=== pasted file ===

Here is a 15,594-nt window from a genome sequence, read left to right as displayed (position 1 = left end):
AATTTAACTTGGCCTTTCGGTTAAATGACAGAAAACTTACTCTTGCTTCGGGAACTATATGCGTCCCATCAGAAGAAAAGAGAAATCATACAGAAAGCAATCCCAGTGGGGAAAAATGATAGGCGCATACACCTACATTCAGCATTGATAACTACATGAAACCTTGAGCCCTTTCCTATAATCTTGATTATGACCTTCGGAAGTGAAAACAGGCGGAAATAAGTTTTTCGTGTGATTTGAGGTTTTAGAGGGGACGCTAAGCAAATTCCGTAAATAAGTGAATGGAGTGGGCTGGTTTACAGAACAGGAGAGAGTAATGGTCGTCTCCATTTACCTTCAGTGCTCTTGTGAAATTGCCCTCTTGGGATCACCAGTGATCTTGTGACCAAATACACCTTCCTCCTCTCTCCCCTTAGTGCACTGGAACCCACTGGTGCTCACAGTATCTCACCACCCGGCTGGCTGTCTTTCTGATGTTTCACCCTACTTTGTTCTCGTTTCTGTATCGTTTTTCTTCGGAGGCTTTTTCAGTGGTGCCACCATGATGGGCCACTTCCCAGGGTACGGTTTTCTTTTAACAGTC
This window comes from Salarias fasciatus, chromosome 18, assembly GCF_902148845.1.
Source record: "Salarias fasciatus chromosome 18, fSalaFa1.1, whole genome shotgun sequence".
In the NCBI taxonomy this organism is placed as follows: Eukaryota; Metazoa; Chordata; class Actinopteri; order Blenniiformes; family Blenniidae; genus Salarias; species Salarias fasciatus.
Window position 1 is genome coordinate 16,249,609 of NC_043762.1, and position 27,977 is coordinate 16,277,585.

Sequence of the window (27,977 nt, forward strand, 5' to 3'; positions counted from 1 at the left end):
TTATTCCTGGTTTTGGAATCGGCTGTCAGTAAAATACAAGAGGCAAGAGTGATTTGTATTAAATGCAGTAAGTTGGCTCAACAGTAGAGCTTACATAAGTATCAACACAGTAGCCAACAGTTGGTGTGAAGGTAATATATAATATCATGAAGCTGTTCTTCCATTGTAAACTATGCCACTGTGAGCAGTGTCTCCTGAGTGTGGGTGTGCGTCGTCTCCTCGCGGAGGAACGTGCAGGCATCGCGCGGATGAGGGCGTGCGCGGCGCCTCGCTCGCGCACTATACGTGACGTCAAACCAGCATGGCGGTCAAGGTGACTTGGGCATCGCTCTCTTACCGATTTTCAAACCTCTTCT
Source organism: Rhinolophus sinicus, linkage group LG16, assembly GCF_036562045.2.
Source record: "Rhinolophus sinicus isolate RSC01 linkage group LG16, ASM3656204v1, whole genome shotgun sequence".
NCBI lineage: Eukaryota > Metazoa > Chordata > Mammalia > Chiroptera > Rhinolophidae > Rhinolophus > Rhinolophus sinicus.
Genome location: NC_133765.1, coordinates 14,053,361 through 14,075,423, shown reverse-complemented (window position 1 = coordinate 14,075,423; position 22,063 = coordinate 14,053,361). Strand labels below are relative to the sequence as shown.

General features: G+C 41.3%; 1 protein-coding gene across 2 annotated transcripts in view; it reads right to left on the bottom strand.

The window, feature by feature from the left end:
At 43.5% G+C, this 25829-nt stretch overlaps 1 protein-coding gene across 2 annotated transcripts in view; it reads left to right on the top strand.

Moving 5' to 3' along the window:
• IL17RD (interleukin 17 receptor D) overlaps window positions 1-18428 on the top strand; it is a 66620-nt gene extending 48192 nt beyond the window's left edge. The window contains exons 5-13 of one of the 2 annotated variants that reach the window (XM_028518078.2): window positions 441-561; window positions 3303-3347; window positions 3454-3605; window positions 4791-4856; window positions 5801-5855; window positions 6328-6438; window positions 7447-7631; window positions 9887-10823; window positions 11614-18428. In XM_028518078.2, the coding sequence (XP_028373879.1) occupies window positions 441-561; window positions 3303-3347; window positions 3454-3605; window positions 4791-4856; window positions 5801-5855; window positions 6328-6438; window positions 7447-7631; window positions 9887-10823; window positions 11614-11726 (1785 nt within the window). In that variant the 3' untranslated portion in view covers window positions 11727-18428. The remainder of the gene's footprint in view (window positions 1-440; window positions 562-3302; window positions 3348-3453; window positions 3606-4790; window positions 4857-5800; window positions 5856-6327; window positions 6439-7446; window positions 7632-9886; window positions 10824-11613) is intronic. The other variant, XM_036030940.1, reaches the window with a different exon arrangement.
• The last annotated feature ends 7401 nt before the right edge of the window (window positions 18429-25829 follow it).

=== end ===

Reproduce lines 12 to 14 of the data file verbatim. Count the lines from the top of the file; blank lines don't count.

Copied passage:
Genome location: NC_133765.1, coordinates 14,053,361 through 14,075,423, shown reverse-complemented (window position 1 = coordinate 14,075,423; position 22,063 = coordinate 14,053,361). Strand labels below are relative to the sequence as shown.

General features: G+C 41.3%; 1 protein-coding gene across 2 annotated transcripts in view; it reads right to left on the bottom strand.

The window, feature by feature from the left end: